For many decades kids grew up with the old saying, “Sticks and stones may break my bones, but words can never hurt me,” and applied it to negative things that are actually said rather than including positive things that are never said.  This saying removed power from words too.  Very often these days I read comments about how stories are just words and they can’t mean anything.  Ignore those who tease you because teasing is just words and words can’t hurt you.  Forget about never hearing “I love you” and other sweet things because they’re just words and anyone can say them and so they don’t matter.  Ignore a book trying to normalize abuse/make eating disorders seem safe/attempt to make unwanted suffering be considered as noble because they’re just words and, once again, words mean nothing.

This is bull.  It’s all wrong.  All of it.  Words have tremendous power, whether said or unsaid.  Who in this world has formed an opinion on something, whether it’s abortion, doctor-assisted suicide, or the Westboro Baptist “Church,” with absolutely no words being spoken or written or signed?  Whether the delivery method is a mouth or a film or a book or sign language (how is this so different than a different language you don’t understand?), words sway people, and oftentimes the reader/listener doesn’t even realize it.  

If you, like most people, find Westboro abhorrent, you probably didn’t sit down and think about what you heard about them.  You probably heard they praise their idea of a god for dead soldiers and dead children because it’s their deity’s punishment for American starting to accept gays.  You weren’t consciously aware of your opinion being formed by the words you heard and read.  It just happened.

Paul Ryan, a fairly unpopular politician for those of you who don’t keep up with American politics, was so swayed by Ayn Rand’s The Fountainhead that he required all his staff to read the book.  He was so influenced by her writing that many news articles hinted that she may as well be a co-candidate and share his political position.  Other politicians could not deny that he was obsessed with the influence of her books, even calling it disturbing.  But you know what?  The words in her “obviously really bad fiction” obviously really influenced the guy right up to being a contender for vice resident of this country.

Way back in ancient times Plato was concerned about the influence fiction had on people to the point that he considered the writings to be “lies” that need to be banned.  He was convinced that the power of fiction could so thoroughly cloud the mind that the only defense is to disallow it altogether.  Probably most people today think this is an overreaction, though it does show that over 2,000 years ago the influence of the written word was known.

Whatever your religion, if you have one, you probably consider the texts of other religions to be nothing more than fiction and your own to be the truth.  Someone else will think yours is the fiction and theirs the truth.  Regardless of what is and isn’t, the words between the covers of the Christian bible, the Muslim Q’oran, and every other have been used to influence extremists, and sometimes not so extremists.  We’ve all heard of the Holy Crusades, King John famously riding out onto the battle field to defend Christendom.  We’re all painfully aware of Bin Laden and 9/11.  To tens, perhaps hundreds, of millions of people around the world, the texts influencing these people is fiction.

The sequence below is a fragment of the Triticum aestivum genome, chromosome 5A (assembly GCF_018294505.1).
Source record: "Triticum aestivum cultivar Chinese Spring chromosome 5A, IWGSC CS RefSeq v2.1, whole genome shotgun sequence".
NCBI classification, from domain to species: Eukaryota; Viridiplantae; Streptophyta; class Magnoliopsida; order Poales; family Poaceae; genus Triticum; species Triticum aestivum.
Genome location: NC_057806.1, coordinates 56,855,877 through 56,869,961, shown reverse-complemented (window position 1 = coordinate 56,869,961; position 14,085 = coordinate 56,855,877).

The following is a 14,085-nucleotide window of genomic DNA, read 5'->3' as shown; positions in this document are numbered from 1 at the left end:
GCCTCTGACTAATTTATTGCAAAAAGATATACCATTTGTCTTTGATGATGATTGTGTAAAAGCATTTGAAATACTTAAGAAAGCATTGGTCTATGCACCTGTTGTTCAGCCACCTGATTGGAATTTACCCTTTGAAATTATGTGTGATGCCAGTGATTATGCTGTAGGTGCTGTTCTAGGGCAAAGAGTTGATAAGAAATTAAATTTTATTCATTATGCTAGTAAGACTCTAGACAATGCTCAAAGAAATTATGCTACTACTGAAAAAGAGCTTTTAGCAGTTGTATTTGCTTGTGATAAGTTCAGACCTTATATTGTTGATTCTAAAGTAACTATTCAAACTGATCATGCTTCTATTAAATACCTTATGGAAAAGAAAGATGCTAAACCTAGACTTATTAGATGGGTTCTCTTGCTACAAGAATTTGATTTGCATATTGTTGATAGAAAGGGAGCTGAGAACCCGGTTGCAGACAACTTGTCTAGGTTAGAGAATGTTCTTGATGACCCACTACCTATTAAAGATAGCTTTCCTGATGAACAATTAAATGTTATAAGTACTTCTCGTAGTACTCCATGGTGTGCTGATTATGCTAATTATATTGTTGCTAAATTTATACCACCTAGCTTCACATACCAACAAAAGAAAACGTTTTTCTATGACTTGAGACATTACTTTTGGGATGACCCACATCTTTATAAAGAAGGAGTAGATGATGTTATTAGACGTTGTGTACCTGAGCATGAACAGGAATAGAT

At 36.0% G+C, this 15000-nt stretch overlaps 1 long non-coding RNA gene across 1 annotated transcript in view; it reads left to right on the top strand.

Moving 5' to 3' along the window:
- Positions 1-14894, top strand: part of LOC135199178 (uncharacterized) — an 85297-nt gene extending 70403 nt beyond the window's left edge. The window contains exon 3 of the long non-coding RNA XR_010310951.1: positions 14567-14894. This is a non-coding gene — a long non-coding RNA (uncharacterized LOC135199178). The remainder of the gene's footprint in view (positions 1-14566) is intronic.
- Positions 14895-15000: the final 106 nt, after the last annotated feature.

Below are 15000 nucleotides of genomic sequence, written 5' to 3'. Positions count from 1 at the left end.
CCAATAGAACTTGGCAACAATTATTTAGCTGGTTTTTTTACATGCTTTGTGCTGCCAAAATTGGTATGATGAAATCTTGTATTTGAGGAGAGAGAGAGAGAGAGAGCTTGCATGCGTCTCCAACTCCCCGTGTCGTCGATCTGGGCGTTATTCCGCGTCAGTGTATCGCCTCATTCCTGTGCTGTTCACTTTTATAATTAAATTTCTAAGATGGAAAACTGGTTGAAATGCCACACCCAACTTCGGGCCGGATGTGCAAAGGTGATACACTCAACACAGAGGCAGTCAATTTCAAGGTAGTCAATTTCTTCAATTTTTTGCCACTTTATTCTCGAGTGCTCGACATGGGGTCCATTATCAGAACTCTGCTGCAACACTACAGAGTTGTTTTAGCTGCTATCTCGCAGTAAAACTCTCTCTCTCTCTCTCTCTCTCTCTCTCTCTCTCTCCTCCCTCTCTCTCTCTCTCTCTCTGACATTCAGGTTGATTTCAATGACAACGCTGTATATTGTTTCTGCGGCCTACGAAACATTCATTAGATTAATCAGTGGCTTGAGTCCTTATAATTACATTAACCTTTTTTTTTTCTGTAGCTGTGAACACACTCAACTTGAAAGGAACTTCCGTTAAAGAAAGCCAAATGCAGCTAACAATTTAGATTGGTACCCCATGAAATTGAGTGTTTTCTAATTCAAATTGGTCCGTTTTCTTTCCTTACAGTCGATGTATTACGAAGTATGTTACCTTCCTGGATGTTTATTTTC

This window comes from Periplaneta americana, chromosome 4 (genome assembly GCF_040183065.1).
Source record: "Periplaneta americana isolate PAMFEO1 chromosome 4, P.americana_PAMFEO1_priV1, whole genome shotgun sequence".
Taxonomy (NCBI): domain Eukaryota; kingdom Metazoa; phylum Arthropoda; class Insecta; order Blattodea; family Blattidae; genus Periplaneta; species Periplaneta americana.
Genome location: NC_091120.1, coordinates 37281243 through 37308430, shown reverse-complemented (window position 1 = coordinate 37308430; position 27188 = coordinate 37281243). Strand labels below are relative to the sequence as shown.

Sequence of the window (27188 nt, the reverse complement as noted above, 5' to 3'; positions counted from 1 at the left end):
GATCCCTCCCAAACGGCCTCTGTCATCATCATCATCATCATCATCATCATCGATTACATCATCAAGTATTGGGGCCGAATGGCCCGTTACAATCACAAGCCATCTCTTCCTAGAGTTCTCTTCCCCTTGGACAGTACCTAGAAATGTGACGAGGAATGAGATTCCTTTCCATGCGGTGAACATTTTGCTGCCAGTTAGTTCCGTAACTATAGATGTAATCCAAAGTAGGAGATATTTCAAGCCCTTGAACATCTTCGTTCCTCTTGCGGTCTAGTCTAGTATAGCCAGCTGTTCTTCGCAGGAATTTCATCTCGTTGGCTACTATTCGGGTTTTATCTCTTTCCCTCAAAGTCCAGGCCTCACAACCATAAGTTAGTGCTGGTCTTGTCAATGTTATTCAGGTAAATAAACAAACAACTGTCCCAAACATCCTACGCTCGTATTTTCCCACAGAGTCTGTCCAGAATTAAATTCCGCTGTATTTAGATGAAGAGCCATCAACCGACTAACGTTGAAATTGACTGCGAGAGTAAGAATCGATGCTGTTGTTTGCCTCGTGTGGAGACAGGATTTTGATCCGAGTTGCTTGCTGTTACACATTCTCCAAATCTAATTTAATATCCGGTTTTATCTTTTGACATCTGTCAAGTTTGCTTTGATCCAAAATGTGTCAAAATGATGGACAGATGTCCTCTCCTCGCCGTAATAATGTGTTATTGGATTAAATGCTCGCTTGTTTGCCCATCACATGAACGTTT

David Mark Chapman was obsessed with certain books, most notably Catcher in the Rye, and their influence led him to murder John Lennon.

So how can anyone argue that words can’t cause harm, that they can’t influence people to do bad things?  No one argues that the bible can influence people to help the poor and sick, or that a biography on Nikola Tesla, just words, can influence young people to go into science, or even that The Babysitters Club books could encourage youngsters to try setting up their own small neighborhood businesses to earn some extra money.

You can’t have it both way.  Either words can influence bad as well as good, or words have no effect at all and we can all have no opinions.

Now another type of words that doesn’t get the attention it deserves is the type that are unsaid in any format.  We’ve all known a woman who feels ugly because she so rarely hears she’s pretty, or the child who feels unloved because, while the parent(s) may make sure the material needs are met, the simple utterance of “I love you” is coveted and elusive.  Perhaps ironically, asking to hear needed but unsaid words can render their receipt meaningless.  How genuine can an “I love you” or “You’re beautiful” or “I think your work is fantastic” be only given in response to being asked?  Their lack can influence, no, directly result in a loss of self-esteem and self-worth.

Yes, dear readers, even an absence of words can hurt.  Some lucky people can believe that hearing nothing negative means to assume the positive.  If only we could all be so lucky.

If you’re in the camp believing that words have no power, please enlighten me as to how this can be.  Please tell me how you’ve managed to be completely unaffected by words on every way, and how it would impact you to never again receive a compliment.  After all, they’re just words.

If you are not in this camp, please stop for a moment and ask yourself when you last gave a  compliment that wasn’t requested and you thought should just be implied with a smile or “just known” to begin with.  A measly two second to compliment someone, even a stranger in passing whose hair or jacket you admire, can be the boost someone needs.   

To all critical of the power books, especially fiction, can have, please take a moment to think about how they are words, and how words have shaped out world since the first beings became capable of communicating.